All six sub-projects address the following research questions of the project with their own specific focuses and approaches:

  1. What is the potential of higher education cooperation in general and collaborative degree programmes in particular in the construction of well-functioning relations/good neighbourliness between neighbouring countries?
  2. What is the role played by/impact of global developments and models on Finnish-Russian higher education cooperation?
  3. How our perceptions of neighbours have changed in the 2000s, and what kind of implications it has had on Finnish/EU-Russian relations?
  4. How higher education cooperation in general and collaborative degree programmes in particular should be implemented in practice in order to positively contribute to good neighbourliness (discussion of sensitive issues, introduction of new learning environments)?


Sub-project 1. Iuliia Gataulina: Assembling the Bologna Process in the Russian Context: A Study of Policy Transfer

Sub-project 2Anni Kangas

          • Anni’s contribution will be a historical inquiry into the changing assemblages of higher education cooperation between Finland and its eastern neighbour. Anni is interested to find out how the transformation from the “Cold War university” towards the “entrepreneurial university” plays out in Finnish-Russian university collaboration. This transformation is examined through an assemblage of discourses, material learning environments and forms of subjectification. Empirical research material for this subproject is collected from the archives of Finnish and Russian education ministries and authorities and a set of selected universities, and is complemented by interviews. The research builds on Anni’s previous research into Finnish-Russian relations (e.g. Kangas 2011) and geopolitics of higher education (Moisio & Kangas 2016).

         

        Sub-project 3. Dmitry Lanko: Brain Drain or Brain Gain: The Role of International Double-Degree Programmes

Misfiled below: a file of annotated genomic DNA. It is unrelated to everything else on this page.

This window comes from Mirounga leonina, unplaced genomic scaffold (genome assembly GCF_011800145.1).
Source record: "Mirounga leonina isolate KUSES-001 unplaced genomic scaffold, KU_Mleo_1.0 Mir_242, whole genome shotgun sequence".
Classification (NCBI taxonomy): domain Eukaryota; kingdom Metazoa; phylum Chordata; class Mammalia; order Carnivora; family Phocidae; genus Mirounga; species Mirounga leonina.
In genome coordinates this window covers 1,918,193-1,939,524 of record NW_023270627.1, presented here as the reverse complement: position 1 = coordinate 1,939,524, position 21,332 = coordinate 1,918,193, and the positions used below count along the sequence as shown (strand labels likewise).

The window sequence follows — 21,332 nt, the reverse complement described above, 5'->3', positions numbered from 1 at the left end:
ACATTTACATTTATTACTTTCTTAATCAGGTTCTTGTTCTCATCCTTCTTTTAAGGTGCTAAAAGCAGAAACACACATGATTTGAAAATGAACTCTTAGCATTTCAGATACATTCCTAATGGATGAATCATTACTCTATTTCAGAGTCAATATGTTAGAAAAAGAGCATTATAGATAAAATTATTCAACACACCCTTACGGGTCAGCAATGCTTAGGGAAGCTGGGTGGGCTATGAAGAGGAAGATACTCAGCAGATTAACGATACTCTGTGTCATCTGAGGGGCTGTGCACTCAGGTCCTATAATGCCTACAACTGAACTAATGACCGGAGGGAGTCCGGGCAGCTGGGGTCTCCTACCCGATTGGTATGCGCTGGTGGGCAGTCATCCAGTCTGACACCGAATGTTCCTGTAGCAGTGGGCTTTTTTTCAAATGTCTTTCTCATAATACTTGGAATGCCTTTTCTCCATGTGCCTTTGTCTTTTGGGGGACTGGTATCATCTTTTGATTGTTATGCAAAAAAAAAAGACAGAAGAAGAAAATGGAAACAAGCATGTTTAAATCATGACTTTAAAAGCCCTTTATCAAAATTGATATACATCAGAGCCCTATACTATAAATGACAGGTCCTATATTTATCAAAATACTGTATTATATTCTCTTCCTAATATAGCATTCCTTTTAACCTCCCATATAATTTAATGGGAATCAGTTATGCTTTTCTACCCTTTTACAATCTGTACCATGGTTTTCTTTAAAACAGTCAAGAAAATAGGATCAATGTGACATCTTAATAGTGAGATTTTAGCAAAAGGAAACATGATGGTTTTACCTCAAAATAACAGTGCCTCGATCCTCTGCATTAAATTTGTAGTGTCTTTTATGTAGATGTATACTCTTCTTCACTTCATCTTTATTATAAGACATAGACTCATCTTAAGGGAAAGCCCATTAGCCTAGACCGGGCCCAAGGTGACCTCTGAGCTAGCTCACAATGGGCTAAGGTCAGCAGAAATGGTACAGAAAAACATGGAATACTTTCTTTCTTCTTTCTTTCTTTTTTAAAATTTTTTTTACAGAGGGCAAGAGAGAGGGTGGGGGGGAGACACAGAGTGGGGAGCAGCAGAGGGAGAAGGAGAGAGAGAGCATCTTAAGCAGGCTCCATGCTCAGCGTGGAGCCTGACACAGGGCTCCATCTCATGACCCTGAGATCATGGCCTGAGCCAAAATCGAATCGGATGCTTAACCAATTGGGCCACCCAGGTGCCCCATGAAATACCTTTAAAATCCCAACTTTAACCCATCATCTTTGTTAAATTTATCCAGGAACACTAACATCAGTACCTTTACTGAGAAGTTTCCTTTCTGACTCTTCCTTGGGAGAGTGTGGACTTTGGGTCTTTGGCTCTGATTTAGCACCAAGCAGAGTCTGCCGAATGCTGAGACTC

• Dmitry’s research focuses on motivation of potential students to join international double degree programmes. This subproject will approach the main research question in two ways. First, individual face-to-face interviews with educators in Finland and Russia will uncover how they perceive the ‘added value’ that international double degree programmes provide students with. Second, focus group interviews with alumni members will uncover how they perceive it. A comparison of educators’ and students’ perceptions, if they appear to differ significantly, will provide with guidelines for improvement of already working international double degree programmes and for formation of new such programmes.

        Sub-project 4.  Sirke Mäkinen: Double degree programmes and Perceptions of the Neighbours

                • Sirke’s research focuses both on the ‘ideational’ and practical level of double degree programmes. In this subproject Sirke seeks to answer to questions such as how perceptions on Russian HE education and Russia have changed during cooperation, how and why universities have started and continue cooperation, and how the cooperation has changed in the post-Crimea world.  Finally, Sirke will discuss how international relations are reflected in university cooperation, or whether university cooperation may contribute to relations between neighbouring states.

        Sub-project 5. Svetlana Shenderova: Managerial Approaches in Double Degree Programmes

                  • Svetlana’s sub-project explores diversity of managerial approaches to deepen understanding of Finnish-Russian Double Degree Programmes. Svetlana studies how Finnish and in Russian universities implement and administer FI RU DDPs at different levels of management and teaching. She also investigates how Russian legislation and regulations as well as managerial practices and solutions influence on perception of Russian partner universities by their Finnish partners.

        Sub-project 6.  Gleb Yarovoy: Trust Building, Cross-border Cooperation and Higher Education Institutions

                • One of the project objectives is to analyze relations between neighbouring countries through a focus on educational practices and sub-state actors such as universities, academia and university graduates. The main research question is the following: What is the potential of higher education cooperation <…> in the construction of well-functioning relations/good neighbourliness between neighbouring countries.
                  In the framework of the project, Gleb will contribute to research on the paradiplomatic “actorness” of higher education organizations, their involvement in cross-border cooperation between Finland/EU and Russia. How cross-border cooperation between universities contribute to upholding the sufficient level of mutual trust between regional and local communities? — would be the main research question of Gleb’s part of the research.
                • The main hypothesis states that stable (system of) contacts between the universities (their administrations, staff, students and alumni) leads to the development of cross-border cooperation and promotes trustful relations between the other paradiplomatic actors (e.g. public authorities, NGOs and civil society) by influencing the formation of “good neighbourliness”-oriented regional and local elites.